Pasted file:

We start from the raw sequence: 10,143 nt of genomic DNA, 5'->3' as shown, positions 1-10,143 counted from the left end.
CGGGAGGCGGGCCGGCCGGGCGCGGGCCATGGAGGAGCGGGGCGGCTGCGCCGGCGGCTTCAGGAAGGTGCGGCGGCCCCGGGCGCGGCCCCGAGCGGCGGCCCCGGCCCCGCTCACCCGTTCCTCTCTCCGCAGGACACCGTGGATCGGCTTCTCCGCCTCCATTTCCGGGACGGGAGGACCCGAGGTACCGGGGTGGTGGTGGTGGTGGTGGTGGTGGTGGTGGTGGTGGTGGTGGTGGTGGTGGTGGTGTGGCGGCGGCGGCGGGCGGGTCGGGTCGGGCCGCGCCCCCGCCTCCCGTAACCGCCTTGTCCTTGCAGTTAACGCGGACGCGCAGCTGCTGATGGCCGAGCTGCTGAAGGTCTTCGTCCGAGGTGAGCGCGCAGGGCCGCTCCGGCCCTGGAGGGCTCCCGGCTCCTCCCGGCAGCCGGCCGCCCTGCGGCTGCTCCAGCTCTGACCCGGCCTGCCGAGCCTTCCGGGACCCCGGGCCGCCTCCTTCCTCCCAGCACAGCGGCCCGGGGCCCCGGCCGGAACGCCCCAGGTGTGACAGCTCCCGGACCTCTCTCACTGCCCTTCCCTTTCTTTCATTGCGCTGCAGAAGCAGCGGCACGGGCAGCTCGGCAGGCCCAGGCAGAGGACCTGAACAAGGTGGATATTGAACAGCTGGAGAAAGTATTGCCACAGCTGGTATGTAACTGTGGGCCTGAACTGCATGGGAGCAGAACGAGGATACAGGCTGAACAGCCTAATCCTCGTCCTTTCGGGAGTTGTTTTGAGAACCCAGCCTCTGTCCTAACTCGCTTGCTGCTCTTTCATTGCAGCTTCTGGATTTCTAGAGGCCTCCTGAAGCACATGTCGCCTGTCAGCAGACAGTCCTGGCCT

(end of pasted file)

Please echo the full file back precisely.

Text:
We start from the raw sequence: 10,143 nt of genomic DNA, 5'->3' as shown, positions 1-10,143 counted from the left end.
CGGGAGGCGGGCCGGCCGGGCGCGGGCCATGGAGGAGCGGGGCGGCTGCGCCGGCGGCTTCAGGAAGGTGCGGCGGCCCCGGGCGCGGCCCCGAGCGGCGGCCCCGGCCCCGCTCACCCGTTCCTCTCTCCGCAGGACACCGTGGATCGGCTTCTCCGCCTCCATTTCCGGGACGGGAGGACCCGAGGTACCGGGGTGGTGGTGGTGGTGGTGGTGGTGGTGGTGGTGGTGGTGGTGGTGGTGGTGGTGGTGTGGCGGCGGCGGCGGGCGGGTCGGGTCGGGCCGCGCCCCCGCCTCCCGTAACCGCCTTGTCCTTGCAGTTAACGCGGACGCGCAGCTGCTGATGGCCGAGCTGCTGAAGGTCTTCGTCCGAGGTGAGCGCGCAGGGCCGCTCCGGCCCTGGAGGGCTCCCGGCTCCTCCCGGCAGCCGGCCGCCCTGCGGCTGCTCCAGCTCTGACCCGGCCTGCCGAGCCTTCCGGGACCCCGGGCCGCCTCCTTCCTCCCAGCACAGCGGCCCGGGGCCCCGGCCGGAACGCCCCAGGTGTGACAGCTCCCGGACCTCTCTCACTGCCCTTCCCTTTCTTTCATTGCGCTGCAGAAGCAGCGGCACGGGCAGCTCGGCAGGCCCAGGCAGAGGACCTGAACAAGGTGGATATTGAACAGCTGGAGAAAGTATTGCCACAGCTGGTATGTAACTGTGGGCCTGAACTGCATGGGAGCAGAACGAGGATACAGGCTGAACAGCCTAATCCTCGTCCTTTCGGGAGTTGTTTTGAGAACCCAGCCTCTGTCCTAACTCGCTTGCTGCTCTTTCATTGCAGCTTCTGGATTTCTAGAGGCCTCCTGAAGCACATGTCGCCTGTCAGCAGACAGTCCTGGCCT